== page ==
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Crawford County

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History of Crawford County, Pa 1885  Read it on line at Free trial
Our county and its people : a historical and memorial record of Crawford County, Pa Read it on line at Free trial
Directory of Crawford County, Pa. for 1871-72 Read it at Free trial
Titusville and Meadville cities and Crawford County directory, 1897-98 Read it on line at Free trial
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Hon. George B. Delamater    

Hon. G. B. Delamater,   Engraving from the Centennial edition of the Daily Tribune-Republican, 1888. Click to enlarge

GEORGE B. DELAMATER was born at Whitehall, N. Y., January 14, 1821. In 1822 his parents removed with him to Crawford County, Penn. He received a thorough and practical education, attending, among other schools, the academy at Waterford, Penn. and Oberlin and Allegheny Colleges. He afterward studied law, and in 1847 was admitted to the bar. For about five years he pursued the active practice of his profession. He then, however, became engrossed in business enterprises and in a great measure withdrew from active practice. For a time he was employed in editing and publishing a newspaper at Youngsville, Warren Co., Penn., and afterward engaged with good success in manufacturing and mercantile pursuits at Townville, Penn. From 1860 to 1864 he was largely interested in oil developments along what is known as Oil Creek, and by that means was enabled to add very largely to his wealth. In 1864 he removed to Meadville, Penn., where he has since resided. During his entire life he has been a remarkable student and has accumulated large law and miscellaneous libraries. He is a Trustee of Oberlin College, and Trustee and Vice-President of Allegheny College, to both of which he has contributed largely, and has been for many years largely interested in banking. At the time of the organization of the First National Bank of Meadville and until 1871, he was a Director therein, being the largest stock­holder. At that time he sold his interest. He has also been one of the largest share-holders in the Keystone National Bank, of Erie, Penn., since its organization; not living in Erie he is not in the Board of Directors. He was also one of the organizers of the Erie Dime Saving and Loan Association. Few business enterprises in Meadville have been started without his active and successful co-operation. He is Director in the gas and water companies, in both of which he is heavily, interested. In 1875 he erected what is known as the Delamater Block, the finest business building in Crawford County. The institution, however, to which he is most closely allied is the banking firm of Delamater & Co., of which he is senior member. It was organized in 1876, and is at present regarded as one of the solid institutions of the county. Mr. Delamater has ever manifested a deep interest in political affairs; when but a boy, he knew intimately “old John Brown,” and while he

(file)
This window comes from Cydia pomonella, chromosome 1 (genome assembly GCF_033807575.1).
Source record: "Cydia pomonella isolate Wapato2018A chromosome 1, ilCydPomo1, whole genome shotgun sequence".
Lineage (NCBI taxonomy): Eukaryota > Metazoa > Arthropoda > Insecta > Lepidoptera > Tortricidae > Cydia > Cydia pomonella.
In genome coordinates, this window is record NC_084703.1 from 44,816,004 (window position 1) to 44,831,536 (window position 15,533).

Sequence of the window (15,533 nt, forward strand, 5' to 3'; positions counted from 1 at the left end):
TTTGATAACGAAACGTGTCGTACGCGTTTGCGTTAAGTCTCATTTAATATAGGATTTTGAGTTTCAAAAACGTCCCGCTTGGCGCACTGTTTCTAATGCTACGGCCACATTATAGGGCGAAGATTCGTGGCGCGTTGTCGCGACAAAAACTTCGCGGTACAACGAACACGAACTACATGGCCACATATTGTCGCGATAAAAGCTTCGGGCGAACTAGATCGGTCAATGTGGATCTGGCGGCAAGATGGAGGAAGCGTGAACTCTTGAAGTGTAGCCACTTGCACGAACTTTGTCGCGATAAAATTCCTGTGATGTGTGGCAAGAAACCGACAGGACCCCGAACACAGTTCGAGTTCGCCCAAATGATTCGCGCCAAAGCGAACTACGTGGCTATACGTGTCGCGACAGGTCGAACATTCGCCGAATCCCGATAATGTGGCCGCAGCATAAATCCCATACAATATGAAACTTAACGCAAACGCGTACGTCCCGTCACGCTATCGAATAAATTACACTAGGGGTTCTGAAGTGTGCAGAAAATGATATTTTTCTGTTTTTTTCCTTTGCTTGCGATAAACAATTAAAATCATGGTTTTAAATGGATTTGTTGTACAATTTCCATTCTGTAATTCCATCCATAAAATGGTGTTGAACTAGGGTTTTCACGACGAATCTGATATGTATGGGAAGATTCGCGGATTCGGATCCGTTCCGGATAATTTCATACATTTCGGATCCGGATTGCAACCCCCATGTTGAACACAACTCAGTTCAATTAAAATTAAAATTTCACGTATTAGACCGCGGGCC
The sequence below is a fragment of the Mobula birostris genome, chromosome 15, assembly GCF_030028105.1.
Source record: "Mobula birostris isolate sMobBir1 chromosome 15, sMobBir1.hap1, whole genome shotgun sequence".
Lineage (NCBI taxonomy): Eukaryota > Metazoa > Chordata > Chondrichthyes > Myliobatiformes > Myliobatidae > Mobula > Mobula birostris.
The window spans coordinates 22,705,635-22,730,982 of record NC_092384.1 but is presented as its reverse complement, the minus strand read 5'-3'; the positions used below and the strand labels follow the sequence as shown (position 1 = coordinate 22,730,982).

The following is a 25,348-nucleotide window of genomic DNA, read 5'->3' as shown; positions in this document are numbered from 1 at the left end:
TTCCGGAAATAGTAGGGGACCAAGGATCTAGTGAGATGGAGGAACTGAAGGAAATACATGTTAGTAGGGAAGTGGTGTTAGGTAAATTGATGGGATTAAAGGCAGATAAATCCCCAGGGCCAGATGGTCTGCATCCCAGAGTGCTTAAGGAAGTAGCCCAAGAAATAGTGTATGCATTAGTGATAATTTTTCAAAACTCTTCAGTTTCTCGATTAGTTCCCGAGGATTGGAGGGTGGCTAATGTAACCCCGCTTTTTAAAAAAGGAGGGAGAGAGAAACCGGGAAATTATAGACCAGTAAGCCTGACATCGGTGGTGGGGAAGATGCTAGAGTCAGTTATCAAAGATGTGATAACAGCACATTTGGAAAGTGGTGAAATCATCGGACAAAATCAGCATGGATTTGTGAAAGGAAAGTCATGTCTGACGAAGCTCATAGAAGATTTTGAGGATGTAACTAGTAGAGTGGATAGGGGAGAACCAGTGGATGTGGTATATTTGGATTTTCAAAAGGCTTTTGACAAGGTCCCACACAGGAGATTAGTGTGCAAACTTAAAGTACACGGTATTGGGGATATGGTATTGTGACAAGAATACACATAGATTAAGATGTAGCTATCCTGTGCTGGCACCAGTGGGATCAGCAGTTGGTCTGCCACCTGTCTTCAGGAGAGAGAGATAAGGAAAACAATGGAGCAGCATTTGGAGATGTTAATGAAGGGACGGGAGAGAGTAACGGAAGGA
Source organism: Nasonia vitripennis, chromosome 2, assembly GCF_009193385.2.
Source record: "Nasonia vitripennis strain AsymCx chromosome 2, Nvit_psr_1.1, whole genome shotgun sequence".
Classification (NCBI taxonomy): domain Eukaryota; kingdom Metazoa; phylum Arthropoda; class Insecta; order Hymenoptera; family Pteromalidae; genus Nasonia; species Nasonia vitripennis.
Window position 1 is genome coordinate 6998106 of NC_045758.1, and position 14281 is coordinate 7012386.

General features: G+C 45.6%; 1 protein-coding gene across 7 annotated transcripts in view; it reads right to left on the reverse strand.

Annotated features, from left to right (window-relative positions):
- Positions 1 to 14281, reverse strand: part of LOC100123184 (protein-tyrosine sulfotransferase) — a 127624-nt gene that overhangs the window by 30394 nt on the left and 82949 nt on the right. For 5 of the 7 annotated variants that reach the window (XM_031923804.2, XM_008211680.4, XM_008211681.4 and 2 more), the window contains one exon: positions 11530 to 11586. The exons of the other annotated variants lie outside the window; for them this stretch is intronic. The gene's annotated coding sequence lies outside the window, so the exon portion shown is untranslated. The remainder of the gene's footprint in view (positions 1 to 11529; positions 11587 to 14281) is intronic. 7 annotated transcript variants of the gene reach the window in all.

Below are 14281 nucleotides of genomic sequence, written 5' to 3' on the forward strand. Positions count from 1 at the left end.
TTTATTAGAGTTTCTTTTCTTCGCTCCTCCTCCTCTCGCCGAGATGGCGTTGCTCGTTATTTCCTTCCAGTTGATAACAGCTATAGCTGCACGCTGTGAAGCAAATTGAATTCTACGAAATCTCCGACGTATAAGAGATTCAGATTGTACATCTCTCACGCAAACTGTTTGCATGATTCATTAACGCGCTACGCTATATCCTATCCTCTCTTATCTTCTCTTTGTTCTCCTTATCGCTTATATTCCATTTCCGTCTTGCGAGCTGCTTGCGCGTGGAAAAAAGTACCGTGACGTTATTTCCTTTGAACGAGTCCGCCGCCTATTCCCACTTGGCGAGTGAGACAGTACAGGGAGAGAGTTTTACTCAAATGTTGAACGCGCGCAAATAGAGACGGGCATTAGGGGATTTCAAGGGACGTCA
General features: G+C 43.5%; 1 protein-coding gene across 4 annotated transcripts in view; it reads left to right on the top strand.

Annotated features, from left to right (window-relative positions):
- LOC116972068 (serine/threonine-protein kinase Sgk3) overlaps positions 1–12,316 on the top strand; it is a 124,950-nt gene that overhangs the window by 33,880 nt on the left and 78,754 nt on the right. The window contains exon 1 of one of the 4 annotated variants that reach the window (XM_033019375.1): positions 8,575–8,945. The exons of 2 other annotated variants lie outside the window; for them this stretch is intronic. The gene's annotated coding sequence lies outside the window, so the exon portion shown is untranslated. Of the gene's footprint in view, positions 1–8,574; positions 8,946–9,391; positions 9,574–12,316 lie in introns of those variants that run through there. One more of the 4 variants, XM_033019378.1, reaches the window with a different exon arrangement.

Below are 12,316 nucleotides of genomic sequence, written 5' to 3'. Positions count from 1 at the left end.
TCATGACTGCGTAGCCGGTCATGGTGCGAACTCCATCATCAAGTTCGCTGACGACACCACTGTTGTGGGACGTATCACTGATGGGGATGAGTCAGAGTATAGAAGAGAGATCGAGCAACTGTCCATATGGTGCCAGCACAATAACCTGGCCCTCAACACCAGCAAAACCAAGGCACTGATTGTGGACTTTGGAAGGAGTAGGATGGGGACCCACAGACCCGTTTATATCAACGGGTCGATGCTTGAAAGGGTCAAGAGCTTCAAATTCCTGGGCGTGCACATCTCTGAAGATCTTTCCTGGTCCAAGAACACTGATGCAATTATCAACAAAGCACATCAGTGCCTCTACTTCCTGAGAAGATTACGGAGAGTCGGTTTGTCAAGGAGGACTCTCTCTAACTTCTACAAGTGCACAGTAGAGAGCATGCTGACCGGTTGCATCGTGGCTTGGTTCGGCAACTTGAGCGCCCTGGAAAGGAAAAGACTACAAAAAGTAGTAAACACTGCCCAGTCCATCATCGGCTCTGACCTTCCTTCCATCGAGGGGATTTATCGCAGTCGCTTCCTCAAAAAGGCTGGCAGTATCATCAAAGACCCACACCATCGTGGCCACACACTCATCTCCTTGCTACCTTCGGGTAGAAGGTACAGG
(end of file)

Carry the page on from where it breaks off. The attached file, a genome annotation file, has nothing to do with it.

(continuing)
Engraving from the Centennial edition of the Daily Tribune-Republican, 1888

deprecated the rashness of that old hero in some of his late undertakings, always sympathized with the Free Soil and Republican parties. In 1848 he was a delegate to the District Convention which nominated John W. Howe, who was the first Free Soil member of Congress for Crawford, Mercer and Venango Counties, and the same year was a delegate to the National Convention at Buffalo. In 1870 he was elected to the State Senate by Erie and Crawford Counties. His record during his three years’ term shows faithful and able service. Since then he has declined political preferment. He has ever been the open friend and promoter of religion and temperance. In his youth studious, industrious and circumspect; in middle life cautious, modest and successful, and in late years enjoying the happy result, in the confidence and respect of all. Mr. Delamater married in 1847, Susan Cowle Town, born in 1820, daughter of the late Noah Town, Esq., and who is in the eighth generation on the part of her paternal ancestors, being a descendant of William Town, an Anglo-American, born in England about 1600, and who upon immigrating to America settled at Salem, Mass. Her father, Noah Town, was born at Granville, N. Y., November 11, 1786; married Susannah Martin, of French extraction, June 18, 1809. He was a son of Joseph Town, born February 22, 1761, and who married Hannah Colman, a descendant of Elder Brewster, of “May Flower” notoriety. His nephew, Salem Town, author of various school books and other works, had a national reputation. Joseph Town was the son of Israel Town, born February 12, 1727, who was a son of Israel Town, born November 18, 1684, who was a son of John Town, born April 2, 1658, who was a son of Jacob Town, born in 1631, who was a son of the first settler, William Town, who was living in Salem, Mass., in 1640. The children of George B. Delamater are: George Wallace, born March 31. 1849; Thomas Albert, born December 7, 1850; Susan Adelaide, born March 27, 1859, and Victor Morris, born November 1, 1860.

History of Crawford County, Pennsylvania: containing a history of the county, its townships, towns, villages, schools, churches, industries, etc., portraits of early settlers and prominent men, biographies, history of Pennsylvania, statistical and miscellaneous matter, Chicago: Warner, Beers & Co., 1885, page 726-728


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